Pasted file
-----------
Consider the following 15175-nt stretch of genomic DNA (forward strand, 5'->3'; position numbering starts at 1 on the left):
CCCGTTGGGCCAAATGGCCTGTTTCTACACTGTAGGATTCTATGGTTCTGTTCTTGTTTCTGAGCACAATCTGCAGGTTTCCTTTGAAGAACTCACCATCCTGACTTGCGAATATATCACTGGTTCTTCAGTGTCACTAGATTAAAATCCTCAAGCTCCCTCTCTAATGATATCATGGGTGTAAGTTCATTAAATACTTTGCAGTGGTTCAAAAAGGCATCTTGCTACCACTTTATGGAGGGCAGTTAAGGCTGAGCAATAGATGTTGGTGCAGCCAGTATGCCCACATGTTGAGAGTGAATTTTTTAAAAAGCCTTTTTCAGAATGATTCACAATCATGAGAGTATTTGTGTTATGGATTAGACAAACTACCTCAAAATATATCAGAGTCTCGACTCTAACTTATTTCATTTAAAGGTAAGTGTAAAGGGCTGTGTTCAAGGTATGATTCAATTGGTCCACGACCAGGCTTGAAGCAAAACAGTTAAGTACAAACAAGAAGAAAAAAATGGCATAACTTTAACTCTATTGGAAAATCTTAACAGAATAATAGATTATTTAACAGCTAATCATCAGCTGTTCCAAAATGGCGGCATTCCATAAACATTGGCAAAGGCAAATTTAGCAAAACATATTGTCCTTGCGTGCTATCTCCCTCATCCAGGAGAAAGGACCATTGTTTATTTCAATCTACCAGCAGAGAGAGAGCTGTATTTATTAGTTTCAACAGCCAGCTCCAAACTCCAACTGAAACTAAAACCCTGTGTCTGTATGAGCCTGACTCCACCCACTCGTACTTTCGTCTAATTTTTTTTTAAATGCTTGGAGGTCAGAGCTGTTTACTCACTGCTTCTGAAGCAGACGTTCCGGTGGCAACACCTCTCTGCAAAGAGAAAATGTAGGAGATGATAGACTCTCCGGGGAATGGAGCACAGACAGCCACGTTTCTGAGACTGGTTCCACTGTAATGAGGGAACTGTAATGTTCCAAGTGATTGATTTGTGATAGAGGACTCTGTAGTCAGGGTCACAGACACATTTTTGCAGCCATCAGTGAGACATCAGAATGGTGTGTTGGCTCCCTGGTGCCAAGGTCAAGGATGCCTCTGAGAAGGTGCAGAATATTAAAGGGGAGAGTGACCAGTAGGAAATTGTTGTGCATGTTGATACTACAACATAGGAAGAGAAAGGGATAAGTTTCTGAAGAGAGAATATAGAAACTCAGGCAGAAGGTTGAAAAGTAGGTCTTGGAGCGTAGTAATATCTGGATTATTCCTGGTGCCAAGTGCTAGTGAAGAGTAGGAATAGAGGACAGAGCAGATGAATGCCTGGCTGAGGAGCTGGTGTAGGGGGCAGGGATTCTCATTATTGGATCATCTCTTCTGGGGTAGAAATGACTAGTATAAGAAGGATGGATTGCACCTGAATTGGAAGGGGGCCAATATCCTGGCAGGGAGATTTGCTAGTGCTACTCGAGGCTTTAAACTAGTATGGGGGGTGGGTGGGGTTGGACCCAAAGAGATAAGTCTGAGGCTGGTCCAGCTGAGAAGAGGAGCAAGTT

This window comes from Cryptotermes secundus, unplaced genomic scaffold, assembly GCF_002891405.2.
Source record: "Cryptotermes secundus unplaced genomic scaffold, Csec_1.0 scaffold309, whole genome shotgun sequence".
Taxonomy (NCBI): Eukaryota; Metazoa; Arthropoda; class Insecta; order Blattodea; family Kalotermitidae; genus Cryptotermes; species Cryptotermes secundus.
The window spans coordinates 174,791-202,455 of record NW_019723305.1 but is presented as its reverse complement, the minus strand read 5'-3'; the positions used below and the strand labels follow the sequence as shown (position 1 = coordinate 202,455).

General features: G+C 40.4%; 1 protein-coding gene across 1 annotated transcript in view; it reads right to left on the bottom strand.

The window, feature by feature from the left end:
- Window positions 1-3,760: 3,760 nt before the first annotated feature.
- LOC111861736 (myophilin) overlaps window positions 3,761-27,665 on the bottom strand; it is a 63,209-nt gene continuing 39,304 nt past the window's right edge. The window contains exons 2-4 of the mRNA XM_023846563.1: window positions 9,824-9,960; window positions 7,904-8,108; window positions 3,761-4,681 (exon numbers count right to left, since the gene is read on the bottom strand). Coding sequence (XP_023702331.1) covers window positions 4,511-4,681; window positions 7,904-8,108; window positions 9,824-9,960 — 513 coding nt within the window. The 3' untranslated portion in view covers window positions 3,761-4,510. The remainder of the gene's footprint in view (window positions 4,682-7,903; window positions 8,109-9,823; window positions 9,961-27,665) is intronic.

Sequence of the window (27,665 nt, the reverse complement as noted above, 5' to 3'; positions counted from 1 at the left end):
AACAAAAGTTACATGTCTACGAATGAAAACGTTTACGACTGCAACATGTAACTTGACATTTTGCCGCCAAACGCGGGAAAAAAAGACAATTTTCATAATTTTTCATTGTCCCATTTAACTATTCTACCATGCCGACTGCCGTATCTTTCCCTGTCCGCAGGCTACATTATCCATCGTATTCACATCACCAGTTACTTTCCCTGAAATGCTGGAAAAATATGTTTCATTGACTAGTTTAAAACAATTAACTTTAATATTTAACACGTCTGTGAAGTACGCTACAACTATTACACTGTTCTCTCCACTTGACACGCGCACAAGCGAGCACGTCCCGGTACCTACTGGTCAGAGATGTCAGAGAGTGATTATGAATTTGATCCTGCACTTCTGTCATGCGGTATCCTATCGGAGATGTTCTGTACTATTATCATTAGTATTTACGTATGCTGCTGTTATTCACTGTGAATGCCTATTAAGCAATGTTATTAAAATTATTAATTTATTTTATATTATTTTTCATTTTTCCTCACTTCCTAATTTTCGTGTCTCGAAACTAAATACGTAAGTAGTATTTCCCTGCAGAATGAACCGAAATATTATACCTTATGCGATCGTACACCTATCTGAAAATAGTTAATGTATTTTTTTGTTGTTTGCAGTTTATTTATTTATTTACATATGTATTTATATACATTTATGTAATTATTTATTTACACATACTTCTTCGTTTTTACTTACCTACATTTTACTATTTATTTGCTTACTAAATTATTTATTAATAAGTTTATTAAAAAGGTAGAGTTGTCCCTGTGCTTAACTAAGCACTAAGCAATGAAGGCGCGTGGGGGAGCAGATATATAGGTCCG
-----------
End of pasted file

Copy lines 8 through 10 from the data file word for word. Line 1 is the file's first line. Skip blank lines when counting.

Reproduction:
The window, feature by feature from the left end:
- Window positions 1-3,760: 3,760 nt before the first annotated feature.
- LOC111861736 (myophilin) overlaps window positions 3,761-27,665 on the bottom strand; it is a 63,209-nt gene continuing 39,304 nt past the window's right edge. The window contains exons 2-4 of the mRNA XM_023846563.1: window positions 9,824-9,960; window positions 7,904-8,108; window positions 3,761-4,681 (exon numbers count right to left, since the gene is read on the bottom strand). Coding sequence (XP_023702331.1) covers window positions 4,511-4,681; window positions 7,904-8,108; window positions 9,824-9,960 — 513 coding nt within the window. The 3' untranslated portion in view covers window positions 3,761-4,510. The remainder of the gene's footprint in view (window positions 4,682-7,903; window positions 8,109-9,823; window positions 9,961-27,665) is intronic.